Given that this is a dish that has evolved and changed to become different dishes within its own country, I also think that we should all worry less about using traditional recipes when cooking it at home.  Look to the original spirit of the dish, and use what is in your immediate vicinity; think local game and seasonal vegetables if you’re inland, or native shellfish like oysters, mussels and langoustine if you’re by the coast.  Just ensure that you’re putting plenty of flavour into the dish, and maybe serve it to your diners on their own plates – then fork blows to the knuckles can be avoided…

Jamón Ibérico – Fine Food with No Bitter After Taste

Jamón Ibérico, an artisan product that is not only renowned for its flavour, but also shows the benefits of good animal welfare.

On a trip to Barcelona a few years ago, a work colleague described with great enthusiasm a Spanish ham made from the meat of black pigs left to roam free in the mountains and eat acorns.  Beyond my surprise that pigs ate acorns (though of course Piglet was very keen on them), the idea seemed very romantic, and a far cry from the questionable animal welfare practices that plague most mass-produced meat products.

Jamón Ibérico is becoming well-known across the world, and is an artisan product of such a standard to be mentioned in the same breath as caviar and champagne.  The hams come from the black Ibérico pig or ‘pata negra’, a pig with layers of fat running through the muscle which allows the hams to be cured for much longer (two years or more).

Despite my delight at the image of all these pigs running through the mountains, gorging on acorns, this is not the case for all Jamón Ibérico – only the pigs designated for ‘Jamón Ibérico de Bellota’ status (literally, Acorn Ibérico Ham) enjoy this winter ‘montenara’ period of immense gluttony for 3-4 months.  And as gluttony goes, it’s impressive – each pig can gain up to 2 lbs per day, doubling their weight over the period.  It’s little wonder that the Spanish refer to the pigs as ‘olives on legs’.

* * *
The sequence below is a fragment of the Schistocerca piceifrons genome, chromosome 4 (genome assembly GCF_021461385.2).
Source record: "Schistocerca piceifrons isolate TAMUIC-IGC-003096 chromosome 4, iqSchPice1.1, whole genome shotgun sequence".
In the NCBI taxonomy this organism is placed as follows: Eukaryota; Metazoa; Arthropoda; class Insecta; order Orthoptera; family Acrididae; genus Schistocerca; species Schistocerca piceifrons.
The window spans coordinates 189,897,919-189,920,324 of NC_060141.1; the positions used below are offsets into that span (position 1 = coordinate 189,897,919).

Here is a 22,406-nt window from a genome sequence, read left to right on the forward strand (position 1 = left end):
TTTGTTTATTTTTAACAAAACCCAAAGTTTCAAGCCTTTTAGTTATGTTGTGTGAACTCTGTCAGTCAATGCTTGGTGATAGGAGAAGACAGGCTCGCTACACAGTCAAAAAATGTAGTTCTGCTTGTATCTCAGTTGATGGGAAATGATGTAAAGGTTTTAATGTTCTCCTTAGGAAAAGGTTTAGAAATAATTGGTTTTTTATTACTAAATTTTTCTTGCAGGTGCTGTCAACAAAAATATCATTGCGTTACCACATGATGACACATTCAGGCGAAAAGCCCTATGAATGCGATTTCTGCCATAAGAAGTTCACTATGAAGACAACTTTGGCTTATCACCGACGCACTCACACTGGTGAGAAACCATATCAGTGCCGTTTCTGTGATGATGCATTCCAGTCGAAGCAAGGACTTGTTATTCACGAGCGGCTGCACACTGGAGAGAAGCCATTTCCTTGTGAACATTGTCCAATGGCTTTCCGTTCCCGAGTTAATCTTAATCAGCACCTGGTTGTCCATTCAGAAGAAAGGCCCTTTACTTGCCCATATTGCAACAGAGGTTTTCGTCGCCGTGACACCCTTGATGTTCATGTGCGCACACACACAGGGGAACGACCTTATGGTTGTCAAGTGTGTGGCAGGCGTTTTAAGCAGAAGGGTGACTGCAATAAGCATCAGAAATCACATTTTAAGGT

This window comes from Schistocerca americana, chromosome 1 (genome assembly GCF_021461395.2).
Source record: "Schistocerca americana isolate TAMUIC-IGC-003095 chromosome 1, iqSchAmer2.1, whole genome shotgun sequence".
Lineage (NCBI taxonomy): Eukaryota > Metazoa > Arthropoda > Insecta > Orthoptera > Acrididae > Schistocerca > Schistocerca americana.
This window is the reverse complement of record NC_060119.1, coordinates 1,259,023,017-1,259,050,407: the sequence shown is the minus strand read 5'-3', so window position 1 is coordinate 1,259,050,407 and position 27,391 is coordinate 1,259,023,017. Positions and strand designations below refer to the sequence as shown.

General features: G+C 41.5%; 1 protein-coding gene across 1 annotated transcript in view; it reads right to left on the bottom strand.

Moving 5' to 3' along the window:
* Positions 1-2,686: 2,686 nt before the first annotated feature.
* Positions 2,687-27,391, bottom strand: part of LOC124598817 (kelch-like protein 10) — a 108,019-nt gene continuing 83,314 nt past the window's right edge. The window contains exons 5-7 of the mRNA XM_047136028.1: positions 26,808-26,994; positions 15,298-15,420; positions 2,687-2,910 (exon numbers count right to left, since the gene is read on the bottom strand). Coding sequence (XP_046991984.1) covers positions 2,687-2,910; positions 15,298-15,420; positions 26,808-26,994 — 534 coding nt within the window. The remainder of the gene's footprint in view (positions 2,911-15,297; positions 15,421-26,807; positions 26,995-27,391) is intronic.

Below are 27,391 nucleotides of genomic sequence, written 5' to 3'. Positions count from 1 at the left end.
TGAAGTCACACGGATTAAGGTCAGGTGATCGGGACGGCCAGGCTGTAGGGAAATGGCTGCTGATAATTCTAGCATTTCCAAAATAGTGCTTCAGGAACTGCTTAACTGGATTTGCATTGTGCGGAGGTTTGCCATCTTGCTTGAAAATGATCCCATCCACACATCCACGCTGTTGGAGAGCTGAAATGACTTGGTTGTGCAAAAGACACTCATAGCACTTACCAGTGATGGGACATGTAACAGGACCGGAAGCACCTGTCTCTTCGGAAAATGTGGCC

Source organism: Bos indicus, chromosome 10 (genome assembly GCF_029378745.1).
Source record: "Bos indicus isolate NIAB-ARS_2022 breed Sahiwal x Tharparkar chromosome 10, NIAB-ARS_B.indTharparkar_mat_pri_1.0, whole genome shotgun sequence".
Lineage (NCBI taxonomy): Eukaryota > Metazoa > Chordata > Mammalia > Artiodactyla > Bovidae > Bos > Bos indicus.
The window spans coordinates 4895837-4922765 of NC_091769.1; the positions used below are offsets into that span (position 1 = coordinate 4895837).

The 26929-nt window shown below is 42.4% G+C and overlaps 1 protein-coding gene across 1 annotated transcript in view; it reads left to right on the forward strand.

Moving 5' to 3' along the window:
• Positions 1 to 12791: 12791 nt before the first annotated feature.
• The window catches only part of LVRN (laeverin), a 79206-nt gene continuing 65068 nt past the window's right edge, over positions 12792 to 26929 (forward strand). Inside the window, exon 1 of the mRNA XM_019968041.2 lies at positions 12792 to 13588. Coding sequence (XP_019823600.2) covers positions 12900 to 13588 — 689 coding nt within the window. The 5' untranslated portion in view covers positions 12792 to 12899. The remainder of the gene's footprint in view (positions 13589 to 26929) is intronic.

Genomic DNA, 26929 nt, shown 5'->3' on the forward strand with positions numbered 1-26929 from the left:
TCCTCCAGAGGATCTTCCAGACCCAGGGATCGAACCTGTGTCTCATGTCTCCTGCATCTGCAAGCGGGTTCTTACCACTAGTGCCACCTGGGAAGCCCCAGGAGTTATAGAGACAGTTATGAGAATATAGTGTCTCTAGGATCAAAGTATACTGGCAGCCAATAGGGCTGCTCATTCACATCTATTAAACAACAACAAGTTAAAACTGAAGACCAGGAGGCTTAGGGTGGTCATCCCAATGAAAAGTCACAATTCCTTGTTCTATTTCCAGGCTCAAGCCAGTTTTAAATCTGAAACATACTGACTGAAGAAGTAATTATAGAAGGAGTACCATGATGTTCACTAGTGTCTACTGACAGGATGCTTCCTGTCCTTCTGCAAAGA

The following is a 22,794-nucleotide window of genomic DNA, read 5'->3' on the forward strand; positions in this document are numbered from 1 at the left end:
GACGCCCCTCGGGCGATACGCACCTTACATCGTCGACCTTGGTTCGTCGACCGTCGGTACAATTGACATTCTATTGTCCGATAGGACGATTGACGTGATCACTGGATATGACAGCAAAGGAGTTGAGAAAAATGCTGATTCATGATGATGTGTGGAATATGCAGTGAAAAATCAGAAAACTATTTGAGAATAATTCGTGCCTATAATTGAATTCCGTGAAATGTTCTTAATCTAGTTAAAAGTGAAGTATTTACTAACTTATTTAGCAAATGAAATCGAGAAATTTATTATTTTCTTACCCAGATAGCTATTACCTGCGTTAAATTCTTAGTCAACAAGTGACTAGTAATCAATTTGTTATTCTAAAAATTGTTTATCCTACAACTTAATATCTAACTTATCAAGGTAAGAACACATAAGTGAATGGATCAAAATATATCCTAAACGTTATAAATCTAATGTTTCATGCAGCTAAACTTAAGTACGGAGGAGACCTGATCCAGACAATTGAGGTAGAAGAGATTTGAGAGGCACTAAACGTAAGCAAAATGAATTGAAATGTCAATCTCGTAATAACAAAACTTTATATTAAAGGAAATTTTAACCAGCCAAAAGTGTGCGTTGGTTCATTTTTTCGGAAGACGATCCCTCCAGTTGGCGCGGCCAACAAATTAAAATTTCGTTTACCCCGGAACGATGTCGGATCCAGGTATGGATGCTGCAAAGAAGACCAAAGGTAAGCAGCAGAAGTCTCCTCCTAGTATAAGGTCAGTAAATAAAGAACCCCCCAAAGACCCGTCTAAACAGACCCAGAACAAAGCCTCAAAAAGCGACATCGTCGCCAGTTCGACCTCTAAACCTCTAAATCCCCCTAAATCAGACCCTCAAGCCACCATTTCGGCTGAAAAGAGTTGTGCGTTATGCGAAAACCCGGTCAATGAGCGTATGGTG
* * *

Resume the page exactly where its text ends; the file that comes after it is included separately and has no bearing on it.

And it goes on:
In addition to the bellota PDO variety, the range of products produced under the moniker is as confusing as balsamic vinegar, and not always from free range animals.  Simon Majumdar wrote an excellent article in the guardian last year on the different types – look for the aforementioned Jamón Ibérico de bellota, Jamón Ibérico de recebo or Jamón Ibérico cebo de campo which are all outdoor reared.

As easy as that sounds, it may not always be possible.  I bought the ham in the photo above from the excellent Darts Farm in Topsham, Devon. At the time, I knew nothing of these variations, and it was described simply as ‘Iberico Ham’.  I called them to ask if there were any more details on the label for the ham, but it apparently simply says ‘Jamón Ibérico’.

The price was comparable to the bellota variety (compared to the online price from bellota.co.uk), and the taste was incredible, nutty and sweet, similar to a mature cheddar, but with a flavour that kept on changing and developing. It’s something that any meat-eater should taste at least once in their life – a true example of an artisan food with characteristics that elevate it far above mass-produced fair. It may have been the power of suggestion, but I’m sure I could detect a flavour reminiscent of acorns (now I just need to eat an acorn to make sure).

Crucially, despite the price this is not an elitist food. You don’t have to have a ‘sophisticated pallet’ to appreciate it, pure and simple it is just very, very tasty.  Open your mouth, pop it in, close your eyes and enjoy.

I bought about 50g for £5, and it was well worth it even for those few slices.  If I had one complaint, it was that the standard of carving was not up to much (see that chunky looking wad at the front of the plate), so I ended up with scraps and chunks rather than neat wafer thin slices. Next time I plan to glare at the carver throughout the slicing process, and maybe wail dramatically if the slices come out too thick.

I should probably apologise now for making reference to Piglet in a post about ham. Sorry about that.